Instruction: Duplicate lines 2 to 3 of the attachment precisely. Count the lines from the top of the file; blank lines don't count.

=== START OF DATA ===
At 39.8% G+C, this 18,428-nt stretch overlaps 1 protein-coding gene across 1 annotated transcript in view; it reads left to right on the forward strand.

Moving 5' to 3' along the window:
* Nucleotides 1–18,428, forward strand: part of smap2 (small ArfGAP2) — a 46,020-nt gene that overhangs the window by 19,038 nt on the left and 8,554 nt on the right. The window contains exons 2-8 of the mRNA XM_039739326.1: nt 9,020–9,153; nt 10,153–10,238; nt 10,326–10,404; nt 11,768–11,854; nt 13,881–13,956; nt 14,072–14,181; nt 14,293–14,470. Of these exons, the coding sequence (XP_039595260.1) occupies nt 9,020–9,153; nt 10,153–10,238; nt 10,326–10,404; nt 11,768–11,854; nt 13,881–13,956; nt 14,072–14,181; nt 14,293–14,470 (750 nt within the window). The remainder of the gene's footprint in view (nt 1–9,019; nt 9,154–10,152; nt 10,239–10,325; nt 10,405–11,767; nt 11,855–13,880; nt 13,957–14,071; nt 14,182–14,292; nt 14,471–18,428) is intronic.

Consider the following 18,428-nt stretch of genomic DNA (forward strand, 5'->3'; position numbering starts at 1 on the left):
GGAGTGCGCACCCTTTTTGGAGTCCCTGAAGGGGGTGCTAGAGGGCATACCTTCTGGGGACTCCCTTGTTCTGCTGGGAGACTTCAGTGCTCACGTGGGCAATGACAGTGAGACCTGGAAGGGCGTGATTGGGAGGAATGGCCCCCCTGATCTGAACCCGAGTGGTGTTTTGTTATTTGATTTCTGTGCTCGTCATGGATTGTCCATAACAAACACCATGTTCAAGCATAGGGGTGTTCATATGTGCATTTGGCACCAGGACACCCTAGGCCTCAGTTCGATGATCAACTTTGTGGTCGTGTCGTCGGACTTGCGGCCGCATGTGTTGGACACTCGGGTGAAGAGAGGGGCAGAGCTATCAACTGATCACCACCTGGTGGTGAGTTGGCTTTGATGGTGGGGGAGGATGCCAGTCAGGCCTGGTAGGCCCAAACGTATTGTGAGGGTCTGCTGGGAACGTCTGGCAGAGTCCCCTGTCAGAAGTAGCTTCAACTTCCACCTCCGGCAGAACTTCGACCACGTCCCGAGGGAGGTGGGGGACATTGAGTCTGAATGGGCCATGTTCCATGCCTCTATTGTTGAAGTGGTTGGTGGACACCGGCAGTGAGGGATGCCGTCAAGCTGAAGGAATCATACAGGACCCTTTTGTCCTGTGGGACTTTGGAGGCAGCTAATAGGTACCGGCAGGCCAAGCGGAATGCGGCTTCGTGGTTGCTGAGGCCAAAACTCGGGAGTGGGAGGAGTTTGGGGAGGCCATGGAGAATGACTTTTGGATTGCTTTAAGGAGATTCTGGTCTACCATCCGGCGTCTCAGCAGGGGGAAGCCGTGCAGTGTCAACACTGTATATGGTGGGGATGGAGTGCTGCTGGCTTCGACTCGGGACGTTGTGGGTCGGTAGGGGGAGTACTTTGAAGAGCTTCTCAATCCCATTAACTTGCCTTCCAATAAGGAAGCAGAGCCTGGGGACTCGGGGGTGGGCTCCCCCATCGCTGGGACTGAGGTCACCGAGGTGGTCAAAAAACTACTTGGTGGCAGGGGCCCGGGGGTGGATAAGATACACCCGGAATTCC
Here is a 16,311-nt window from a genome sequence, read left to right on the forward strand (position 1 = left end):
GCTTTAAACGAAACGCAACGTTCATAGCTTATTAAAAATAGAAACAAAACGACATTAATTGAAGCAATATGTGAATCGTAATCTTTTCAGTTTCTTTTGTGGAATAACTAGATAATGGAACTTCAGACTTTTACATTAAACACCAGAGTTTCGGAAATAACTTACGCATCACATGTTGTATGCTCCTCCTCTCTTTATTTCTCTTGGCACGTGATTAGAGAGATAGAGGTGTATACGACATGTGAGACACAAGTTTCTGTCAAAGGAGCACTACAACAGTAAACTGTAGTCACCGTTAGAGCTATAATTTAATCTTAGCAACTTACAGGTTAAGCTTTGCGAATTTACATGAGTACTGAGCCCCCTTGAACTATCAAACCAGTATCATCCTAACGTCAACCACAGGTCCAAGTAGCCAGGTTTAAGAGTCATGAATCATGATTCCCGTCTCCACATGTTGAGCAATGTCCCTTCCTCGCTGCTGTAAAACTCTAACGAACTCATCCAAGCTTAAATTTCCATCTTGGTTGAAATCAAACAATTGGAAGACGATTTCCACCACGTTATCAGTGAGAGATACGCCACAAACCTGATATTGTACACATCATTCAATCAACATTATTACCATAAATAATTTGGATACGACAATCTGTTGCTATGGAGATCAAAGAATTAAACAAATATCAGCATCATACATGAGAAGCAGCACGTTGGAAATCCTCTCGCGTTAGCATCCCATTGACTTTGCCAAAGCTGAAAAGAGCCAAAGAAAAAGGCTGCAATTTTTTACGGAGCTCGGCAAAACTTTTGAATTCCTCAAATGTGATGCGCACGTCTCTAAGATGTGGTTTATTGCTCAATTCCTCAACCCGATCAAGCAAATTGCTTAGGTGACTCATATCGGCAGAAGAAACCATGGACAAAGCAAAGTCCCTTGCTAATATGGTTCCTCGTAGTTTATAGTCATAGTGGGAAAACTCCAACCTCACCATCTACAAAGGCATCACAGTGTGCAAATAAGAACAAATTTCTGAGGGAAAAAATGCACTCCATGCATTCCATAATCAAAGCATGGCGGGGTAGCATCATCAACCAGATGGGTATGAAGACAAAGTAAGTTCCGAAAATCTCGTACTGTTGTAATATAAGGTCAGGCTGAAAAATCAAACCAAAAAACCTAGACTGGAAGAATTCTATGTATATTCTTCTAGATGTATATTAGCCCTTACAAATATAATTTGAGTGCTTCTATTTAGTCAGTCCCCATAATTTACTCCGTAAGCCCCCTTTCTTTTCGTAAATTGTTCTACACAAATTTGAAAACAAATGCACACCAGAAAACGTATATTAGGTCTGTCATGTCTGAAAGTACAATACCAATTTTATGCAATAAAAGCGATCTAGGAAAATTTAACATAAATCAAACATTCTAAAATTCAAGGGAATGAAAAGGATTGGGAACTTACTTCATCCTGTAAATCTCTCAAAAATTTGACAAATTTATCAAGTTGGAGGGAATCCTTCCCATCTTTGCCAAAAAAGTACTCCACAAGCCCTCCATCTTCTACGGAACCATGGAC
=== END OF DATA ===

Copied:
Moving 5' to 3' along the window:
* Nucleotides 1–18,428, forward strand: part of smap2 (small ArfGAP2) — a 46,020-nt gene that overhangs the window by 19,038 nt on the left and 8,554 nt on the right. The window contains exons 2-8 of the mRNA XM_039739326.1: nt 9,020–9,153; nt 10,153–10,238; nt 10,326–10,404; nt 11,768–11,854; nt 13,881–13,956; nt 14,072–14,181; nt 14,293–14,470. Of these exons, the coding sequence (XP_039595260.1) occupies nt 9,020–9,153; nt 10,153–10,238; nt 10,326–10,404; nt 11,768–11,854; nt 13,881–13,956; nt 14,072–14,181; nt 14,293–14,470 (750 nt within the window). The remainder of the gene's footprint in view (nt 1–9,019; nt 9,154–10,152; nt 10,239–10,325; nt 10,405–11,767; nt 11,855–13,880; nt 13,957–14,071; nt 14,182–14,292; nt 14,471–18,428) is intronic.